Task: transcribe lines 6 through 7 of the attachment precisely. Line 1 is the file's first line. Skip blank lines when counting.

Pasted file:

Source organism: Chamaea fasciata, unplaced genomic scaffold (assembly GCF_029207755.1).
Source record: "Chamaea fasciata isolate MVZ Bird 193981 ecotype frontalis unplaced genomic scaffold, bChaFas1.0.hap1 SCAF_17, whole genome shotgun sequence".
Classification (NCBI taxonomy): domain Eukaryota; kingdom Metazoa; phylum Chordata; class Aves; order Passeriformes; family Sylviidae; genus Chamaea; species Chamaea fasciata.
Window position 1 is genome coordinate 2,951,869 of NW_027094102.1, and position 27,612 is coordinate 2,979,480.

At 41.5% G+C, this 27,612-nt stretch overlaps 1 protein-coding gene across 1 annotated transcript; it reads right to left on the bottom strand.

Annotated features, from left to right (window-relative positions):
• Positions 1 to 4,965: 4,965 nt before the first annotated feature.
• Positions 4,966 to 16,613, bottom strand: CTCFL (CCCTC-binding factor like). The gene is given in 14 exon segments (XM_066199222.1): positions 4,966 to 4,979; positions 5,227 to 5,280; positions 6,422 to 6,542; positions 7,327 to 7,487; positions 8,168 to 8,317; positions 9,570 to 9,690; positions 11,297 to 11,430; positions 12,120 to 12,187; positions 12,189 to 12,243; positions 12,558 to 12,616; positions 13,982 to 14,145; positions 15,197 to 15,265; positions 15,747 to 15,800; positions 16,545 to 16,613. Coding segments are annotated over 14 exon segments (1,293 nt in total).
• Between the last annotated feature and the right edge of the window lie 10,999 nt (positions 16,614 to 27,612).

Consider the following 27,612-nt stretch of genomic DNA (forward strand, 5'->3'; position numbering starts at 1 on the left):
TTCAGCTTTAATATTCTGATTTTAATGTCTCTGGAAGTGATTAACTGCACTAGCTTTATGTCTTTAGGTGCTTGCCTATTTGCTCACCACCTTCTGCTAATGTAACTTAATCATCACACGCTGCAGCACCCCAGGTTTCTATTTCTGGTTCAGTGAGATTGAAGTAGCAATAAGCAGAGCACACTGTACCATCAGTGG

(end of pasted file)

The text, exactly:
Annotated features, from left to right (window-relative positions):
• Positions 1 to 4,965: 4,965 nt before the first annotated feature.